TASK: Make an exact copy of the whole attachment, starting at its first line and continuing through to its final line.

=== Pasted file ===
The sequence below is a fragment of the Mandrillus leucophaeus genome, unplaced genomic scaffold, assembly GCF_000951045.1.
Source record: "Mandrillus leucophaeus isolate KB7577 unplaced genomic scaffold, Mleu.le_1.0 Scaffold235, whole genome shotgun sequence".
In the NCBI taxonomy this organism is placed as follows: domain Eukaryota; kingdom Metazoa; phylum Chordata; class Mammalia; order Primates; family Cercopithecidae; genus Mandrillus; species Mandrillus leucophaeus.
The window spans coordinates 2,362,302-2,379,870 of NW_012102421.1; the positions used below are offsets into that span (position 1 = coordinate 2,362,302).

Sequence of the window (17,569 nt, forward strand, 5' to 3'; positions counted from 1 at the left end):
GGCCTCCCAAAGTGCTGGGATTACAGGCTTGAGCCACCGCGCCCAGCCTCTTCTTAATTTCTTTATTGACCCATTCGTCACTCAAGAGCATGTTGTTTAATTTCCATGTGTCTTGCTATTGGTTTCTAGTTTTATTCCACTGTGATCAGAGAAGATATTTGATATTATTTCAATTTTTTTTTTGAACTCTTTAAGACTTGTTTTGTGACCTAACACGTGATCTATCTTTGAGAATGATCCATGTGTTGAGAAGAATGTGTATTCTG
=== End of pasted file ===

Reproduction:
The sequence below is a fragment of the Mandrillus leucophaeus genome, unplaced genomic scaffold, assembly GCF_000951045.1.
Source record: "Mandrillus leucophaeus isolate KB7577 unplaced genomic scaffold, Mleu.le_1.0 Scaffold235, whole genome shotgun sequence".
In the NCBI taxonomy this organism is placed as follows: domain Eukaryota; kingdom Metazoa; phylum Chordata; class Mammalia; order Primates; family Cercopithecidae; genus Mandrillus; species Mandrillus leucophaeus.
The window spans coordinates 2,362,302-2,379,870 of NW_012102421.1; the positions used below are offsets into that span (position 1 = coordinate 2,362,302).

Sequence of the window (17,569 nt, forward strand, 5' to 3'; positions counted from 1 at the left end):
GGCCTCCCAAAGTGCTGGGATTACAGGCTTGAGCCACCGCGCCCAGCCTCTTCTTAATTTCTTTATTGACCCATTCGTCACTCAAGAGCATGTTGTTTAATTTCCATGTGTCTTGCTATTGGTTTCTAGTTTTATTCCACTGTGATCAGAGAAGATATTTGATATTATTTCAATTTTTTTTTTGAACTCTTTAAGACTTGTTTTGTGACCTAACACGTGATCTATCTTTGAGAATGATCCATGTGTTGAGAAGAATGTGTATTCTG